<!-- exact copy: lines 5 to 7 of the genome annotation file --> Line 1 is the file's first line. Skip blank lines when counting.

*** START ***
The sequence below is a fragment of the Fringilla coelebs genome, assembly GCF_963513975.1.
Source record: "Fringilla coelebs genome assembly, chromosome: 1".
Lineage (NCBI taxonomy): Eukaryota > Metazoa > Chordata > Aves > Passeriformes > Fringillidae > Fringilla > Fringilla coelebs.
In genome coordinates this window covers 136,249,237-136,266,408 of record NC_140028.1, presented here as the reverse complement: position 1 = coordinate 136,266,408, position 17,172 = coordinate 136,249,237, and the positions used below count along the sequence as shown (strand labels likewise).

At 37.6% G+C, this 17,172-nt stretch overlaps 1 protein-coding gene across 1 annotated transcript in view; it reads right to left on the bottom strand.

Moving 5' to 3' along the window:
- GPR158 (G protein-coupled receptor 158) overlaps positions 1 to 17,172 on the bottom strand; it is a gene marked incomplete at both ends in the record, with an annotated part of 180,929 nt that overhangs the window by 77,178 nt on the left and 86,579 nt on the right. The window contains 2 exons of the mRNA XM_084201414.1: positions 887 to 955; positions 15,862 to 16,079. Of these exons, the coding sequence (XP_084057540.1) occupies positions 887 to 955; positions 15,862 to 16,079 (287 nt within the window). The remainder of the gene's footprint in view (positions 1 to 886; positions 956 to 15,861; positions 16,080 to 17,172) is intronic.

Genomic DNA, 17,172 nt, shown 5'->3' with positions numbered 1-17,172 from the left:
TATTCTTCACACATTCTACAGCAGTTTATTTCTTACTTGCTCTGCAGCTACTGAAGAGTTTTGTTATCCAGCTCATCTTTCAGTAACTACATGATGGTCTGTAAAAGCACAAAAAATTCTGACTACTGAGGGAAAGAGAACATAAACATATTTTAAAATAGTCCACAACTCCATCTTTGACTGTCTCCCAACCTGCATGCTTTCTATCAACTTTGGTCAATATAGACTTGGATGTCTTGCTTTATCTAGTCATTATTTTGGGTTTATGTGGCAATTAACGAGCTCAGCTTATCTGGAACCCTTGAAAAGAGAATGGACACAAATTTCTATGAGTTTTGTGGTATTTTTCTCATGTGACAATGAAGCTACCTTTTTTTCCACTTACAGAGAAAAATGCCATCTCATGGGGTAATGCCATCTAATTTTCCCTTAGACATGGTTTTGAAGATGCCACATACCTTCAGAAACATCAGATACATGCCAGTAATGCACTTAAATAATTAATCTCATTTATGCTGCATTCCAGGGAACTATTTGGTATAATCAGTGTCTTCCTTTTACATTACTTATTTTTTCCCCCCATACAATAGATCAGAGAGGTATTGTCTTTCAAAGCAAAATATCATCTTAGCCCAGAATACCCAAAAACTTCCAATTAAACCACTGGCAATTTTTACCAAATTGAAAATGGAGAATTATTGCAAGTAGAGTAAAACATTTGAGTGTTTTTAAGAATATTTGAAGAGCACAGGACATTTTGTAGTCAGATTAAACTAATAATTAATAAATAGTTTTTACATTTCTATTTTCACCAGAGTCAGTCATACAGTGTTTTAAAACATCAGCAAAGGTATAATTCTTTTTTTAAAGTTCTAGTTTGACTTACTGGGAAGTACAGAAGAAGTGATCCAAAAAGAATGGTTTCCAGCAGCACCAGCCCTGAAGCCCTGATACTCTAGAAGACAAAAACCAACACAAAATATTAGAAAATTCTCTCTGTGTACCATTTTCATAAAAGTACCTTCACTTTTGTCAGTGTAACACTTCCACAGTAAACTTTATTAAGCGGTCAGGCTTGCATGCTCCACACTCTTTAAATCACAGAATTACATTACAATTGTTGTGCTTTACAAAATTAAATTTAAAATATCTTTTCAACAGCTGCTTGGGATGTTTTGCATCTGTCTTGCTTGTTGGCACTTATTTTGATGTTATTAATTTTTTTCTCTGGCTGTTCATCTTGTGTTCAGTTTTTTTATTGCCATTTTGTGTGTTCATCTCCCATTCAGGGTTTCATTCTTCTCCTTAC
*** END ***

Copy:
At 37.6% G+C, this 17,172-nt stretch overlaps 1 protein-coding gene across 1 annotated transcript in view; it reads right to left on the bottom strand.

Moving 5' to 3' along the window:
- GPR158 (G protein-coupled receptor 158) overlaps positions 1 to 17,172 on the bottom strand; it is a gene marked incomplete at both ends in the record, with an annotated part of 180,929 nt that overhangs the window by 77,178 nt on the left and 86,579 nt on the right. The window contains 2 exons of the mRNA XM_084201414.1: positions 887 to 955; positions 15,862 to 16,079. Of these exons, the coding sequence (XP_084057540.1) occupies positions 887 to 955; positions 15,862 to 16,079 (287 nt within the window). The remainder of the gene's footprint in view (positions 1 to 886; positions 956 to 15,861; positions 16,080 to 17,172) is intronic.